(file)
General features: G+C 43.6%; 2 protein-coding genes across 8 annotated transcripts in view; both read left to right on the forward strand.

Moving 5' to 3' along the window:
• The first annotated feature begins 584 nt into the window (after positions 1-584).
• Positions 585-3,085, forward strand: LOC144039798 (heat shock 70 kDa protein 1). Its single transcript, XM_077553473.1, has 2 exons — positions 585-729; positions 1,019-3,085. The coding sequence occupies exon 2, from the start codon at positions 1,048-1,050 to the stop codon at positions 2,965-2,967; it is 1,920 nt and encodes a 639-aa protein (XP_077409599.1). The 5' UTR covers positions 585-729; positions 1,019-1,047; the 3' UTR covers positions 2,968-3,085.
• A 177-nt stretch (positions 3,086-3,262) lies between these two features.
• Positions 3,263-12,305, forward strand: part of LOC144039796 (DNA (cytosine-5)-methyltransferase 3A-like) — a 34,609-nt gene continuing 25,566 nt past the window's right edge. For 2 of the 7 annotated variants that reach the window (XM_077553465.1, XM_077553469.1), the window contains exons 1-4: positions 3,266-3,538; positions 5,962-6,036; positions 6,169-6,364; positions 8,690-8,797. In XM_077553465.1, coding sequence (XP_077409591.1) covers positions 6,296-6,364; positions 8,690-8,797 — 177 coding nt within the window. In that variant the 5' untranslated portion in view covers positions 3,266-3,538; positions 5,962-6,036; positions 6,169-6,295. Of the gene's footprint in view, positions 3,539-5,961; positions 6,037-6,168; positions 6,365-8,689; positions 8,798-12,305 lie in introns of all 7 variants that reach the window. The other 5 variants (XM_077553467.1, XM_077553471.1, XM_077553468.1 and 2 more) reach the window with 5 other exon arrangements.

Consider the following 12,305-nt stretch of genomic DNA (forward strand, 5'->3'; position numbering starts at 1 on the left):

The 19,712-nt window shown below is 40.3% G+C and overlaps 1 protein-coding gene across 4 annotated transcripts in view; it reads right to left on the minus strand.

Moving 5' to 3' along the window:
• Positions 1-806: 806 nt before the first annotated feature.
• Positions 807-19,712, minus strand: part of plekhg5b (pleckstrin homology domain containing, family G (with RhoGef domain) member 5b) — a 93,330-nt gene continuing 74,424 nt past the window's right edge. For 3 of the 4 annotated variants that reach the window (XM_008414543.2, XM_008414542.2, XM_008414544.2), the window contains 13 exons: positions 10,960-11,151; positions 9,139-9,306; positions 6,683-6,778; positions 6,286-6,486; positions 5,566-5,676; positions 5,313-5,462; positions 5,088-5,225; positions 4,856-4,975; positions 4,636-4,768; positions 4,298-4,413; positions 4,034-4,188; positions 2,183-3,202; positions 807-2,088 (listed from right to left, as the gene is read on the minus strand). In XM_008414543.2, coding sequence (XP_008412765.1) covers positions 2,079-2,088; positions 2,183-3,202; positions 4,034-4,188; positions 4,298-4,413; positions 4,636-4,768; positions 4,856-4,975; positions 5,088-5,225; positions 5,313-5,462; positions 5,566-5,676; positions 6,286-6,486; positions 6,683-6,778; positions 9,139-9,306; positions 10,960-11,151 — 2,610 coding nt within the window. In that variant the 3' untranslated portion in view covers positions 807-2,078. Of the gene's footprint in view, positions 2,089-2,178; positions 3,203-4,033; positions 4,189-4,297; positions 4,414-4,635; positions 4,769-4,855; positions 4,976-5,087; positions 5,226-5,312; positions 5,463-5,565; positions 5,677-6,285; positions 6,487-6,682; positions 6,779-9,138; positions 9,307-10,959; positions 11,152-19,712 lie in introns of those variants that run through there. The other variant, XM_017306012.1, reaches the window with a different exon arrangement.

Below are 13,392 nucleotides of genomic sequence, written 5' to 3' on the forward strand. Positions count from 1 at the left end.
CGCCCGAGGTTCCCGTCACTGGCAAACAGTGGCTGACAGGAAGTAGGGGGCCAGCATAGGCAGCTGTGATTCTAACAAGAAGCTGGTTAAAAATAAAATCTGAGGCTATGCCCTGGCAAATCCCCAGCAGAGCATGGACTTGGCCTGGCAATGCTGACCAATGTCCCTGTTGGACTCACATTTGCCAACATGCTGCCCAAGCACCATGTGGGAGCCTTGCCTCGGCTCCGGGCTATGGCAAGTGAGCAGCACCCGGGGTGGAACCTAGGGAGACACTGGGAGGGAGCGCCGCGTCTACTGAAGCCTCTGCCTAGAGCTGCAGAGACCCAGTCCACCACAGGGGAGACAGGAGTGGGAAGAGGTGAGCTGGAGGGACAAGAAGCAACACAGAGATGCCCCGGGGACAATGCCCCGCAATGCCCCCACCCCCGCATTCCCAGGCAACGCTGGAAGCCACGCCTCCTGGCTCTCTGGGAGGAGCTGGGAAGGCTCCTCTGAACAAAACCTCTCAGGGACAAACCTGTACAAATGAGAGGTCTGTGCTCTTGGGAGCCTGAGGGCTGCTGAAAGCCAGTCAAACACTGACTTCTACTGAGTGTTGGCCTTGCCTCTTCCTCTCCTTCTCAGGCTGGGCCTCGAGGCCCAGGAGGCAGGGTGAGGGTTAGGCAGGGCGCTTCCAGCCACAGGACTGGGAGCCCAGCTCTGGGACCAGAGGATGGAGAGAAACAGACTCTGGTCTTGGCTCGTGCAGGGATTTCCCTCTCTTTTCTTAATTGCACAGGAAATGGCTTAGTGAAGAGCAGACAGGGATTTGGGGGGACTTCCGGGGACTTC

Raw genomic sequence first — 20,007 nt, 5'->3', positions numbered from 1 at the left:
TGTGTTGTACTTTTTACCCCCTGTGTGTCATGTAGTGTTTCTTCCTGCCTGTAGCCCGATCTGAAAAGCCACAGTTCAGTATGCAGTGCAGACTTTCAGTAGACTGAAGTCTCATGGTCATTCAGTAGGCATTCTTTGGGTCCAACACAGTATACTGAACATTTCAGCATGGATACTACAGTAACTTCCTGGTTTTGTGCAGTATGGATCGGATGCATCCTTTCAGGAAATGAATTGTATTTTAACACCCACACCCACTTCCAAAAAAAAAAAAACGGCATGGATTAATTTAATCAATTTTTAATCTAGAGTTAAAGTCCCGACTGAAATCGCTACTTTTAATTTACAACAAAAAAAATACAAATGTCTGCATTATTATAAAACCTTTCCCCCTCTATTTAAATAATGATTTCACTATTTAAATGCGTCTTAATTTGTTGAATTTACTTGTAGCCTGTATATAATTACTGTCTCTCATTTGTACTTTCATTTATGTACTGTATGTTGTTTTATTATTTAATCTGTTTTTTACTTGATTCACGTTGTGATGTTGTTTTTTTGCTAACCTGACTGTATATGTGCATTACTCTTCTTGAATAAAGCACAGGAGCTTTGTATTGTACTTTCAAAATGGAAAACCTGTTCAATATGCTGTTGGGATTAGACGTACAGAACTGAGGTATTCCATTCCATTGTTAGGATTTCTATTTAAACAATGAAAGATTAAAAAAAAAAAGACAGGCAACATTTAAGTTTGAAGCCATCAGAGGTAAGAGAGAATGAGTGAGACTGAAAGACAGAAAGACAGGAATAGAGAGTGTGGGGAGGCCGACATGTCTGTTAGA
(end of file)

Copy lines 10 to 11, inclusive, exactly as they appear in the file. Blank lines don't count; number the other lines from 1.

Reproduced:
• Positions 1-806: 806 nt before the first annotated feature.
• Positions 807-19,712, minus strand: part of plekhg5b (pleckstrin homology domain containing, family G (with RhoGef domain) member 5b) — a 93,330-nt gene continuing 74,424 nt past the window's right edge. For 3 of the 4 annotated variants that reach the window (XM_008414543.2, XM_008414542.2, XM_008414544.2), the window contains 13 exons: positions 10,960-11,151; positions 9,139-9,306; positions 6,683-6,778; positions 6,286-6,486; positions 5,566-5,676; positions 5,313-5,462; positions 5,088-5,225; positions 4,856-4,975; positions 4,636-4,768; positions 4,298-4,413; positions 4,034-4,188; positions 2,183-3,202; positions 807-2,088 (listed from right to left, as the gene is read on the minus strand). In XM_008414543.2, coding sequence (XP_008412765.1) covers positions 2,079-2,088; positions 2,183-3,202; positions 4,034-4,188; positions 4,298-4,413; positions 4,636-4,768; positions 4,856-4,975; positions 5,088-5,225; positions 5,313-5,462; positions 5,566-5,676; positions 6,286-6,486; positions 6,683-6,778; positions 9,139-9,306; positions 10,960-11,151 — 2,610 coding nt within the window. In that variant the 3' untranslated portion in view covers positions 807-2,078. Of the gene's footprint in view, positions 2,089-2,178; positions 3,203-4,033; positions 4,189-4,297; positions 4,414-4,635; positions 4,769-4,855; positions 4,976-5,087; positions 5,226-5,312; positions 5,463-5,565; positions 5,677-6,285; positions 6,487-6,682; positions 6,779-9,138; positions 9,307-10,959; positions 11,152-19,712 lie in introns of those variants that run through there. The other variant, XM_017306012.1, reaches the window with a different exon arrangement.